It’s already happening in the commercial trucking industry. Technology is being beta tested which allows two self-driving trucks to follow directly behind one human-driven truck. Consider for a moment how a sixty-seven percent drop in personnel would look like, then consider who the remaining thirty-three percent would consist of. Chances are, unless you happen to be the best of the best, it probably isn’t you.
This pushes us to the point where we have no choice but to “maximize on our talents,” yet most people are entirely unaware of how to do so and ultimately have no alternate direction in life. I hear this so, so much from my friends and followers on Twitter. Some of them are currently in college or trade school, pursuing a degree they have no idea what to do with. Others have a bit of self-taught knowledge they feel confident in using, but they aren’t sure how to capitalize on it. No matter which scenario applies, the outcome is the same: time is lost and opportunity is wasted.
This is a problem which nobody seems to have an answer for. The people who reject technology often try to pretend that nothing is wrong, that even if the job market collapses in on itself, they are free to pick and choose based on impressions rather than qualifications. Eventually, this will lead to serious consequences for everyone involved, including them.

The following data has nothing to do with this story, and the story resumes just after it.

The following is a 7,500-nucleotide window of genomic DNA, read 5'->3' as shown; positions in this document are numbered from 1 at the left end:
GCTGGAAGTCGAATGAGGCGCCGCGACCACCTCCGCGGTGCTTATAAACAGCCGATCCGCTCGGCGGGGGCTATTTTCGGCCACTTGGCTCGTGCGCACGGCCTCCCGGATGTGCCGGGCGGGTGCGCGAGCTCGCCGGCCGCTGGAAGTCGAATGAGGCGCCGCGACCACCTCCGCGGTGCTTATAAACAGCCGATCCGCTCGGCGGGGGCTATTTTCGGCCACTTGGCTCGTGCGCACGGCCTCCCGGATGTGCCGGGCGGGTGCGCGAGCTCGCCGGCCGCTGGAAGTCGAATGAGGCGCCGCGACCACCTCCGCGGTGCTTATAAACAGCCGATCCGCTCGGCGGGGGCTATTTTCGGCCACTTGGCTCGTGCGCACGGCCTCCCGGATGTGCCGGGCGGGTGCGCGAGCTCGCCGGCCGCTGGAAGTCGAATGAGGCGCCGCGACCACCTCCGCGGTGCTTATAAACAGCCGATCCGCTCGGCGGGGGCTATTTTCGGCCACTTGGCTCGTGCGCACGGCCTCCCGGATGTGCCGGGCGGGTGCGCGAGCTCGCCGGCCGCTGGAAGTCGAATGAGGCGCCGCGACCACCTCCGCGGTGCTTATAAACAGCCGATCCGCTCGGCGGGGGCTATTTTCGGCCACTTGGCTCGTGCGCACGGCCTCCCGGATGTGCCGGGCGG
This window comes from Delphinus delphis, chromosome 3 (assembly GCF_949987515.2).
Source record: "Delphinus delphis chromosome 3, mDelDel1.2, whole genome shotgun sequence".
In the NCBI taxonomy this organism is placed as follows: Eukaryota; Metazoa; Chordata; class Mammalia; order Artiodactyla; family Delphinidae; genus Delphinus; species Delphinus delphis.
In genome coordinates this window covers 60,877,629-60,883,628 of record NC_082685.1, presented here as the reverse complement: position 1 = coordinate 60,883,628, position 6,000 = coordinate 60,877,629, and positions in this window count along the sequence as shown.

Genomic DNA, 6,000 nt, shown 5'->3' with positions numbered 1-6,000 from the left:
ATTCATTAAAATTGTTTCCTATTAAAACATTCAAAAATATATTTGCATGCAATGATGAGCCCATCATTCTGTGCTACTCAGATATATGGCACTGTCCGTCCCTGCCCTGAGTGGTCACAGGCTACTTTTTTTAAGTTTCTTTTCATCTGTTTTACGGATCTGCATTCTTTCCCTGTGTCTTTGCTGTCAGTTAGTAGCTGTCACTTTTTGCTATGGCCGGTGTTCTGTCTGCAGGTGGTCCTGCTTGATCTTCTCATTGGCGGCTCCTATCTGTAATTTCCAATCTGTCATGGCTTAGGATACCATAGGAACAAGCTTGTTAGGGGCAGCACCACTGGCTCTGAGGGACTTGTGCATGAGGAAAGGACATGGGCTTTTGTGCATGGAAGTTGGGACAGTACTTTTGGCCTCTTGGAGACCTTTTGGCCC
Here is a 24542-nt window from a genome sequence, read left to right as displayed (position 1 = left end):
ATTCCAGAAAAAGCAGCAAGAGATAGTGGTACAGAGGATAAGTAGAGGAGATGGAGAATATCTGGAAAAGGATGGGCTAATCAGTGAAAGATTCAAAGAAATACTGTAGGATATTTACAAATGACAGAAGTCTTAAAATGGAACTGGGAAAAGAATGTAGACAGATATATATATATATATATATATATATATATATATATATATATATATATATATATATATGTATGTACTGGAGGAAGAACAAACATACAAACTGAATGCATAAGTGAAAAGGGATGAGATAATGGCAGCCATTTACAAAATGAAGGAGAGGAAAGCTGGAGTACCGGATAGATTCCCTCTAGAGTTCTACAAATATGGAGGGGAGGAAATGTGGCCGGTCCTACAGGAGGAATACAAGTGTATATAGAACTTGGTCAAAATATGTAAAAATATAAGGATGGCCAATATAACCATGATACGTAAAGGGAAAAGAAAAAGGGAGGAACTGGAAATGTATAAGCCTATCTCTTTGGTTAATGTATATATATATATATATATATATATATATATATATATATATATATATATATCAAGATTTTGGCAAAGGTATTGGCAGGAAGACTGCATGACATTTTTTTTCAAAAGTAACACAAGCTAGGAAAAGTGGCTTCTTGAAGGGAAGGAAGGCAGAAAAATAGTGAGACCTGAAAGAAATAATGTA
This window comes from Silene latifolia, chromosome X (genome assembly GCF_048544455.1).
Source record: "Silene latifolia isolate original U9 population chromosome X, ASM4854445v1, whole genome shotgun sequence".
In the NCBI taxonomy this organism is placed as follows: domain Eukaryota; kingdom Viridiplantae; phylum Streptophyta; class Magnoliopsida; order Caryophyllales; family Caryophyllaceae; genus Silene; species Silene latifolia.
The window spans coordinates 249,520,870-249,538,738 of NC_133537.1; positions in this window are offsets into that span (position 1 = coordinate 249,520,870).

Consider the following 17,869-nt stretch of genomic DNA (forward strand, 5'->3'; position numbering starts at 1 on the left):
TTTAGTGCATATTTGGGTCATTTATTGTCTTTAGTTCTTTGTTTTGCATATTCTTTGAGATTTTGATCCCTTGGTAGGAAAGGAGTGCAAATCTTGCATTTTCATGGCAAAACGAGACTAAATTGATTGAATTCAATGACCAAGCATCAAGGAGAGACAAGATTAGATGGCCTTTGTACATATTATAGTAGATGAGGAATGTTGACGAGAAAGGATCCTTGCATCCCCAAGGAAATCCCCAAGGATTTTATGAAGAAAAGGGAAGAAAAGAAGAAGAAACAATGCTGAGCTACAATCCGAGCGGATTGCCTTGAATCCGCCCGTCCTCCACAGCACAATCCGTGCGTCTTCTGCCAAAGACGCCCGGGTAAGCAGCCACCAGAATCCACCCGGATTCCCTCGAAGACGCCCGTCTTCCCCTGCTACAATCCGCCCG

I choose to write because it allows me to be judged on the merits of my work, and that same work ethic is something I plan to mirror in my part-time job. I want to believe that I will be valued for what I can provide, rather than whatever “image” I display under the company’s flag. If it turns out otherwise, then I will always have writing to fall back to.
This is just my opinion, but I feel that there needs to be an expanded investment in the creation of niche products. Crowdfunding was certainly an excellent origin point, though its limitations rest in the requirement of having an existing relationship with the client base. If we want people to succeed, then we either have to help them build that rapport faster, or we have to remove it from the equation altogether (in a fashion similar to the modern HR problem).
There exists in all people this tenacity to pursue concepts of a grand design. What results from these concepts might not always be practical, but it will always have a kind of cultural weight to it. Even if a creation has no real monetary value, money should still be allocated to its creation for the sake of the knowledge it contains. That is what I believe, anyway.